According to Wilson, the science of administration started in Europe and considered a foreign science in the United States. It has been developed by French and German professors and is consequently adapted in all parts to the needs of a compact state and made to fit highly centralized forms of government like US and England. Europe is susceptible to science because government has long been a monopoly wherein: a. governing is independent of popular assent thus there will be more governing to be done; b. the desire to keep the government a monopoly made the monopolists interested in discovering the least irritating means of governing. In England or in the United States, government has long been a common franchise.
Countries in Europe except England desperately struggled against all change for a long time. They struggled to perfect their machinery as to destroy all wearing friction so to sweeten their methods with consideration for the interest of the governed. They gave people constitutions and franchise but even after that they obtained leave to continue despotic by becoming paternal. They made themselves too efficient to be dispensed with, too smoothly operative to be noticed, too enlightened to be considerately questioned, too benevolent to be suspected, too powerful to be coped with. All this has required study, and they have closely studied it. During those times, three periods of growth were undertaken through which government has passed in the existing systems. First, the absolute rulers and of an administrative system adapted to absolute rule; second, constitutions are framed to do away with absolute rulers and substitute popular control, and in which administration is neglected for these higher concerns; and third, the sovereign people undertake to develop administration under this new constitution which has brought them into power.
In Prussia, for instance, administration has been most studied and most nearly perfected during the reign of Frederic the Great. He considered himself as the chief servant of the state and his great office a public trust. His successor, Frederic William III, under the inspiration of Stein, advanced the work still further which give firmness and form to Prussian administration. Almost the whole of the admirable system has been developed by kingly initiative. Also during the modern French administration, Napoleon merely perfected civil machinery by his single will as an absolute ruler. Before Napoleon, a constituent assembly through revolution attempt but failed in the end.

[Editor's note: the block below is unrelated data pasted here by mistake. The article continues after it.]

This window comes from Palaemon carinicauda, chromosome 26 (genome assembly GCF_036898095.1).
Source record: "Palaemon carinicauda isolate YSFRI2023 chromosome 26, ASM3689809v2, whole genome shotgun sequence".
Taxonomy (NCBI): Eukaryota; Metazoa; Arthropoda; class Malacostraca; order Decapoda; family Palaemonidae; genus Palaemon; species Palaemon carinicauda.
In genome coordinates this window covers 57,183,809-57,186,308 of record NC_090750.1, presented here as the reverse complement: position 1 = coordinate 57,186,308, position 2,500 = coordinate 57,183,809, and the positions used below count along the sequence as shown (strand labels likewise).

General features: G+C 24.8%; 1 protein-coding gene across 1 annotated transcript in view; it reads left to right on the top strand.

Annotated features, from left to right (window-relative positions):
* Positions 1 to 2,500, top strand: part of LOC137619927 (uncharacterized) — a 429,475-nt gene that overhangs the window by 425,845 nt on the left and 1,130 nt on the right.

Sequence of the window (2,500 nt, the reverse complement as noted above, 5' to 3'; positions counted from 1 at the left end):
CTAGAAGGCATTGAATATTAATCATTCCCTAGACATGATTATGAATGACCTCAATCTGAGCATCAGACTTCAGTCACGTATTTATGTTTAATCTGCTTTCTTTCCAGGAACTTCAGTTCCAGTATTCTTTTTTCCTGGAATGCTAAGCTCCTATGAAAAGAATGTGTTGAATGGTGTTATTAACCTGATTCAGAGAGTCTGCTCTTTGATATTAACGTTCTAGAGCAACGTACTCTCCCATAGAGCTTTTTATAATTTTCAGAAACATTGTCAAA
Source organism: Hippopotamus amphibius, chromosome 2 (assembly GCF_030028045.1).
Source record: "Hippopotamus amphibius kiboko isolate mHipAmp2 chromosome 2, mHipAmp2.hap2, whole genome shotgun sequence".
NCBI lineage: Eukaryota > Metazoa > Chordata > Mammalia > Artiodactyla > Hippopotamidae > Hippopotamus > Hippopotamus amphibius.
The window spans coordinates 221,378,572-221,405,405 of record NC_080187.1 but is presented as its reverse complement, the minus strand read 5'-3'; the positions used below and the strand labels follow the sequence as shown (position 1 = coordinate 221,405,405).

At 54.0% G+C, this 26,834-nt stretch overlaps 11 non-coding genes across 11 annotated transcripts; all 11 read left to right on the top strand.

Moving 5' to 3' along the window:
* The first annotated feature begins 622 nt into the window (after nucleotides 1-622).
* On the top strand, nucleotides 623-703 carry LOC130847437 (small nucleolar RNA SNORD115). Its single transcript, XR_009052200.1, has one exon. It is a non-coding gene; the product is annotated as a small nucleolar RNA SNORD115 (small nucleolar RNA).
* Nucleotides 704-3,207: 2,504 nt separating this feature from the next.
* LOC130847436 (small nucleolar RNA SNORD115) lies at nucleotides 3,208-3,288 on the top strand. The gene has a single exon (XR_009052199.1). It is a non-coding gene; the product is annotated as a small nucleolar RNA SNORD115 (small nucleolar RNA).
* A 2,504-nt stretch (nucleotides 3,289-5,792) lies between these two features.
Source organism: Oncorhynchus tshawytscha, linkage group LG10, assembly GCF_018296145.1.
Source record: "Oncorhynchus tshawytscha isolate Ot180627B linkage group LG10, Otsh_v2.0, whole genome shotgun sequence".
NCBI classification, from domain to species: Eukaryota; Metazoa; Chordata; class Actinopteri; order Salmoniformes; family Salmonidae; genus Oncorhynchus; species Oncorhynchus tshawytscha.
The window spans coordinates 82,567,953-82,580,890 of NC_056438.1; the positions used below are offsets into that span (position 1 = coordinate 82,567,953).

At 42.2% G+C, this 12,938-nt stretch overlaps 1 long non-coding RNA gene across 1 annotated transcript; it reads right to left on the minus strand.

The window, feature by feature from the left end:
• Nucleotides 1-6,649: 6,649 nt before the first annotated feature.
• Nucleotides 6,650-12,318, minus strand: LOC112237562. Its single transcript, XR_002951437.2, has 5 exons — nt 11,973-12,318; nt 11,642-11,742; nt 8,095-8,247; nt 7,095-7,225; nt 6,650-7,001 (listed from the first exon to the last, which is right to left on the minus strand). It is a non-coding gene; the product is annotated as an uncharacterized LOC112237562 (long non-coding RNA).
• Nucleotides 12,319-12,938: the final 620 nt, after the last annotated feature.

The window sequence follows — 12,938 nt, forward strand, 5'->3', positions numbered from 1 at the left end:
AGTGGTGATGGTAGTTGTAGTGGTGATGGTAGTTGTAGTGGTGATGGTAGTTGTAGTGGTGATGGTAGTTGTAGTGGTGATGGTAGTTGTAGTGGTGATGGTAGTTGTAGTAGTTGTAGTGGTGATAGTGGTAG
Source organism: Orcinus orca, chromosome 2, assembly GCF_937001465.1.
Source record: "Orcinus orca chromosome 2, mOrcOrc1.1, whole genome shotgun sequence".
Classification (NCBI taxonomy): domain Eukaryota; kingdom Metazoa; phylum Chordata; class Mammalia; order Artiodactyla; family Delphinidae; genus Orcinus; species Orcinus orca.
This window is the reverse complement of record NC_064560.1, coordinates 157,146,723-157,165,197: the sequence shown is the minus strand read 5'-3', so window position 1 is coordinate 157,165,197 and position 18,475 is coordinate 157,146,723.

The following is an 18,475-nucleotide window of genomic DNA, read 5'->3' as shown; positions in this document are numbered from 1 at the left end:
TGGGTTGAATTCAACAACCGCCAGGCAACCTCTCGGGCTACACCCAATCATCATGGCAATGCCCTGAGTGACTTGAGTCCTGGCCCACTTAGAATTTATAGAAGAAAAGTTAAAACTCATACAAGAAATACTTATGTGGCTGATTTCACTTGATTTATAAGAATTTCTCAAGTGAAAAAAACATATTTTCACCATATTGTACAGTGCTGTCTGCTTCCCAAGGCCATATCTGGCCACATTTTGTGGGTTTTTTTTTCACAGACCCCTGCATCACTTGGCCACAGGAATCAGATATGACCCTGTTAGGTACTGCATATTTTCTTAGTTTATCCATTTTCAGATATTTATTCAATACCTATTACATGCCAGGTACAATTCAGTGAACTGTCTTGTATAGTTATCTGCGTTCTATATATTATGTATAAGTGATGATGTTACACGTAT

What were the situations of England and United States in the past? Before the dawn of a constitutional era, there had been constitutional-making and popular reform. In England, in the days of Angevin kings, legal and administrative reforms began to proceed with sense and vigor under the impulse of Henry II, but his successors, Richard and John failed to continue the reforms. In the end, England embraced the parliamentary form of government. The English race has long and successfully studied the art of curbing executive power but neglected the art of perfecting executive methods. It exercised more in controlling than in energizing government. English and American political history is a history of legislative oversight and of advance in law-making and political criticism. It is not a history of administrative development and not of progress in governmental organization.
What then is there to prevent? Principally, popular sovereignty should be prevented. According to Wilson, it is harder for democracy to organize administration than for monarchy. In monarchy, an individual sovereign will adopt a simple plan and carry it out directly since he will have but one opinion and he will embody that one opinion in one command. In democracy, the people will have a score of differing opinions as it is necessary. There will be a succession of resolves running through a course of years, a dropping fire of commands running through a whole gamut of modifications. However, in government, the hardest of hard things is to make progress. The reason is that the single person who was sovereign was generally selfish, ignorant, timid, or fool – albeit there was now and again one who was wise. On the other hand, the people who are sovereign have no single ear which one can approach and are selfish, ignorant, timid, stubborn, or foolish – albeit there are hundreds who are wise. Public opinion is a first principle of government hence; practical reform must be slow and must be full of compromises. Whoever would effect change in a modern constitutional government must first educate his fellow-citizens to want some change. That is, public opinion is very important. To know public mind in the United States, one must know the mind, not of Americans of the older stocks only, but also of Irishmen, of Germans, of Negroes. This is the history of the study of administration.